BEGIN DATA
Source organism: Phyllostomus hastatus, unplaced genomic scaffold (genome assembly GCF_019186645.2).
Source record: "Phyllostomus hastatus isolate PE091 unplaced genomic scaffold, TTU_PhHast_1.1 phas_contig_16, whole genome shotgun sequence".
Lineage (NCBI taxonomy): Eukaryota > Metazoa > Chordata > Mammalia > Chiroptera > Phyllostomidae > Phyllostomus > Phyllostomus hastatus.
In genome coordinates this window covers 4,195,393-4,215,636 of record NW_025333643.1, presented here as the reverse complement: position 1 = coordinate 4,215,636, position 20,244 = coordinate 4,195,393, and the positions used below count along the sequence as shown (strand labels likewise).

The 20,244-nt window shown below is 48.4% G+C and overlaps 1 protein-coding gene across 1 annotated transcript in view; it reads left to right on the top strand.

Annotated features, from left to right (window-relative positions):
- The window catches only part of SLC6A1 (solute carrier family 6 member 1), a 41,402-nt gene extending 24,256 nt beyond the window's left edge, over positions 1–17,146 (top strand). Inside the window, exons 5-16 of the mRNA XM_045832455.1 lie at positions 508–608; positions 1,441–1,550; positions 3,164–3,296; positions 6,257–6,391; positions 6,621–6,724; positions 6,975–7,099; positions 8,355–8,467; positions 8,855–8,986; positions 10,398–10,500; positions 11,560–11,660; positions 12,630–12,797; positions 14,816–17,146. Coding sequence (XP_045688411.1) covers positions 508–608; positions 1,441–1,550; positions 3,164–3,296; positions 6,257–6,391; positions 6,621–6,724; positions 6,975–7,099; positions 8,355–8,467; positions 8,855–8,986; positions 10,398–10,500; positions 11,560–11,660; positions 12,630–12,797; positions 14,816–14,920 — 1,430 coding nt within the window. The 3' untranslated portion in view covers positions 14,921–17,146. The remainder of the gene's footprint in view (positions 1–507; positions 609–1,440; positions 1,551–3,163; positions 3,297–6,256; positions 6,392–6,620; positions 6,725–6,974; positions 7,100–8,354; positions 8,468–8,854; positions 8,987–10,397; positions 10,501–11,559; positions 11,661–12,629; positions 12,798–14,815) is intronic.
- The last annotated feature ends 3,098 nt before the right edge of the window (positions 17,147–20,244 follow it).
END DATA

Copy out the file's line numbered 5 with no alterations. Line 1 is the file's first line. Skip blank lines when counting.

The 20,244-nt window shown below is 48.4% G+C and overlaps 1 protein-coding gene across 1 annotated transcript in view; it reads left to right on the top strand.